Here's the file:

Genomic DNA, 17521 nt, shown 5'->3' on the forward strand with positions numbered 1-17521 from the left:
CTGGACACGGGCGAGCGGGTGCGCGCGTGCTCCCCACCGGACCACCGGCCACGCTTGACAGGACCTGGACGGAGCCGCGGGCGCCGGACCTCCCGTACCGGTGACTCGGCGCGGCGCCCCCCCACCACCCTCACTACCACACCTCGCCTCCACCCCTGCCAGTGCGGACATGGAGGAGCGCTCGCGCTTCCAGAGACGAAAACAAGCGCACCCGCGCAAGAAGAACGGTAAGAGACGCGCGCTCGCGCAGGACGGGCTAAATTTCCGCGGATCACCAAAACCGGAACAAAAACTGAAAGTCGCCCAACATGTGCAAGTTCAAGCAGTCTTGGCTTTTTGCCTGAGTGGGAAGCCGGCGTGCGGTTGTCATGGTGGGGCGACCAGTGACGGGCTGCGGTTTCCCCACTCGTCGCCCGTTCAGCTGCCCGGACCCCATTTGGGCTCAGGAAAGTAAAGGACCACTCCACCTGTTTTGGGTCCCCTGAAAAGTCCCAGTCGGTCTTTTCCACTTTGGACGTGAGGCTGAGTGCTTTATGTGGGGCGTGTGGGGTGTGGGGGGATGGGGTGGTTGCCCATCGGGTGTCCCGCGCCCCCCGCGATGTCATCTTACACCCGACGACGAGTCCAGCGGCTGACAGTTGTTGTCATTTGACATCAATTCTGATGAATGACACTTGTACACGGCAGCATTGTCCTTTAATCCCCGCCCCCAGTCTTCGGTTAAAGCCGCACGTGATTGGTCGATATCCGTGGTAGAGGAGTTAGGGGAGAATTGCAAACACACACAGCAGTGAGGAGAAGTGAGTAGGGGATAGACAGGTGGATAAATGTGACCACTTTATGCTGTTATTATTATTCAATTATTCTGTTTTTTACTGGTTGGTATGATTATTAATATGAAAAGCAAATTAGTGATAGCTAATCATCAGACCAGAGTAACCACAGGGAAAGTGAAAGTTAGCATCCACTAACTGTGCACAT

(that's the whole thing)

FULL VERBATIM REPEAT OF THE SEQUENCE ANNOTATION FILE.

Genomic DNA, 17521 nt, shown 5'->3' on the forward strand with positions numbered 1-17521 from the left:
CTGGACACGGGCGAGCGGGTGCGCGCGTGCTCCCCACCGGACCACCGGCCACGCTTGACAGGACCTGGACGGAGCCGCGGGCGCCGGACCTCCCGTACCGGTGACTCGGCGCGGCGCCCCCCCACCACCCTCACTACCACACCTCGCCTCCACCCCTGCCAGTGCGGACATGGAGGAGCGCTCGCGCTTCCAGAGACGAAAACAAGCGCACCCGCGCAAGAAGAACGGTAAGAGACGCGCGCTCGCGCAGGACGGGCTAAATTTCCGCGGATCACCAAAACCGGAACAAAAACTGAAAGTCGCCCAACATGTGCAAGTTCAAGCAGTCTTGGCTTTTTGCCTGAGTGGGAAGCCGGCGTGCGGTTGTCATGGTGGGGCGACCAGTGACGGGCTGCGGTTTCCCCACTCGTCGCCCGTTCAGCTGCCCGGACCCCATTTGGGCTCAGGAAAGTAAAGGACCACTCCACCTGTTTTGGGTCCCCTGAAAAGTCCCAGTCGGTCTTTTCCACTTTGGACGTGAGGCTGAGTGCTTTATGTGGGGCGTGTGGGGTGTGGGGGGATGGGGTGGTTGCCCATCGGGTGTCCCGCGCCCCCCGCGATGTCATCTTACACCCGACGACGAGTCCAGCGGCTGACAGTTGTTGTCATTTGACATCAATTCTGATGAATGACACTTGTACACGGCAGCATTGTCCTTTAATCCCCGCCCCCAGTCTTCGGTTAAAGCCGCACGTGATTGGTCGATATCCGTGGTAGAGGAGTTAGGGGAGAATTGCAAACACACACAGCAGTGAGGAGAAGTGAGTAGGGGATAGACAGGTGGATAAATGTGACCACTTTATGCTGTTATTATTATTCAATTATTCTGTTTTTTACTGGTTGGTATGATTATTAATATGAAAAGCAAATTAGTGATAGCTAATCATCAGACCAGAGTAACCACAGGGAAAGTGAAAGTTAGCATCCACTAACTGTGCACAT